California grows 88 percent of the nation’s strawberries, providing a delicious, year-round supply. Volumes peak in April, May and June when production in all districts overlap. The berries are replanted annually on raised beds. The beds are covered with plastic that helps keep the berries away from the soil and retains moisture. Drip irrigation reduces disease problems by keeping moisture away from the strawberries and uses water more efficiently.

 

For the best berry, the nose knows…
Experts and growers agree, the best berries can be found by fragrance. Whether at a Farmer’s Market or the local grocery, take time to make sure they have a sweet aroma. They should have a shine on the skin and fresh green eaves. Be sure to check the bottom of the box for leading or overripe berries.

 

Storing berries…

To store the strawberries, remove them from the original container with a dry paper towel in the bottom. The paper towel is important to absorb the condensation that berries produce. Do not wash them until just before use. Using this method, you should be able to keep your berries fresh and good for seven to 10 days. When ready to wash, leave the stem and leaves in place. Removing them before washing causes them to soak up more water and diminish the flavor.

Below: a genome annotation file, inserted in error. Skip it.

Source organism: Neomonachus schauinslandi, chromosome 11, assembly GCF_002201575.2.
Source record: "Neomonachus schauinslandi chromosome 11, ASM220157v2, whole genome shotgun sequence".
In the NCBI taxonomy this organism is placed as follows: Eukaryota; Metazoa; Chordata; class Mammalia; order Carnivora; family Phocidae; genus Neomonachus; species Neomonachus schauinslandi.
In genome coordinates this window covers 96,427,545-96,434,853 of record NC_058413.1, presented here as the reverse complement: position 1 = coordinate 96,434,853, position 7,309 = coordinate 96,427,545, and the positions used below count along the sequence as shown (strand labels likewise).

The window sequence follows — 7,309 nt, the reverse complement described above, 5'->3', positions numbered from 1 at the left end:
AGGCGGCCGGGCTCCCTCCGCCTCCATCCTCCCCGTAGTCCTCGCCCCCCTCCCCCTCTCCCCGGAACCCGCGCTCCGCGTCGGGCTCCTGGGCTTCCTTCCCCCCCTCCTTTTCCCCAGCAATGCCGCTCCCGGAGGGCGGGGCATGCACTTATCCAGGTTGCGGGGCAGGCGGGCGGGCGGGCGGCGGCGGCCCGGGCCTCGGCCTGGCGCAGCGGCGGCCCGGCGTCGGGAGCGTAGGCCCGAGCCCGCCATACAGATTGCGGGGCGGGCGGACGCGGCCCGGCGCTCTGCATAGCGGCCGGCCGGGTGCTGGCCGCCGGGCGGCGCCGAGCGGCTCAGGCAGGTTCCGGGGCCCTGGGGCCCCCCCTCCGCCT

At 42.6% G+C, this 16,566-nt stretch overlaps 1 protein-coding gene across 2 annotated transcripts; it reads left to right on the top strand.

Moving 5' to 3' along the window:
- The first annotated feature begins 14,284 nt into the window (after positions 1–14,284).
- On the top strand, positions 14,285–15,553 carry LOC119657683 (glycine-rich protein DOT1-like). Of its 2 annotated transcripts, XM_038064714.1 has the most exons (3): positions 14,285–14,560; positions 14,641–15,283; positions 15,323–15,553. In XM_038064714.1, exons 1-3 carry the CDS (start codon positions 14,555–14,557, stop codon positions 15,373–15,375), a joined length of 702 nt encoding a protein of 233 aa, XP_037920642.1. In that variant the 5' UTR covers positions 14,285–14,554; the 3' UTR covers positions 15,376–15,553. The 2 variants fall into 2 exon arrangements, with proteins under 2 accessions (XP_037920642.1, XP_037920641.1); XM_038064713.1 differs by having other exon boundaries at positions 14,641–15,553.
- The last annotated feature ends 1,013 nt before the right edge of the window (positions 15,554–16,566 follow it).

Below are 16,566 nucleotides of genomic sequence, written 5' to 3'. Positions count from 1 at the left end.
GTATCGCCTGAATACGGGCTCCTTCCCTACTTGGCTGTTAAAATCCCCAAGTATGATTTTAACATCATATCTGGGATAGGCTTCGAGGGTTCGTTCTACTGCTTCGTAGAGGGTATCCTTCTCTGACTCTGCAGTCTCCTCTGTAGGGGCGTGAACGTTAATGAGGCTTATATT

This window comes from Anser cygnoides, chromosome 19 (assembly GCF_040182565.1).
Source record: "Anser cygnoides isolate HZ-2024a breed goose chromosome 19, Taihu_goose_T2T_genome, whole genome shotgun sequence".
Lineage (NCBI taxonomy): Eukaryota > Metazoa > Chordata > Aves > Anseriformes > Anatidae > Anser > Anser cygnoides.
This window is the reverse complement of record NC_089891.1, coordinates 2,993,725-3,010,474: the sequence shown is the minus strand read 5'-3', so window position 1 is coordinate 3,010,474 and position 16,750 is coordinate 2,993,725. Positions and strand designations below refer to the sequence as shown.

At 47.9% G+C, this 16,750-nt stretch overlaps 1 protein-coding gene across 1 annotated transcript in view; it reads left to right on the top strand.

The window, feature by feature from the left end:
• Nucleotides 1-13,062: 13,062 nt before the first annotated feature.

Freezing berries for year-round use…

The best method for freezing is first cleaning, hulling, and then pulsing the berries in a blender. By pulsing the berries, you have a more chunky texture. Add a tablespoon of sugar to each blender portion to prevent the pale pink color of the thawed berries. Pour this mixture into sandwich-sized plastic bags and freeze, placing flat in freezer. As needed, open the bags, break off a piece of the frozen product, reseal the bag and replace in freezer. The frozen section can be thawed for use on waffles, meringues, ice cream or in smoothies.

Sprinkle sugar over the berries once thawed to prevent pale pink coloration and maintain ruby color.


Get Creative With Strawberries!

Strawberries have always been a favorite ingredient for chefs across the globe – especially when it comes to creating desserts. But in recent years, culinary professionals are using strawberries in innovative ways that extend beyond dessert and breakfast and are featured in dishes across the menu, all day and all year.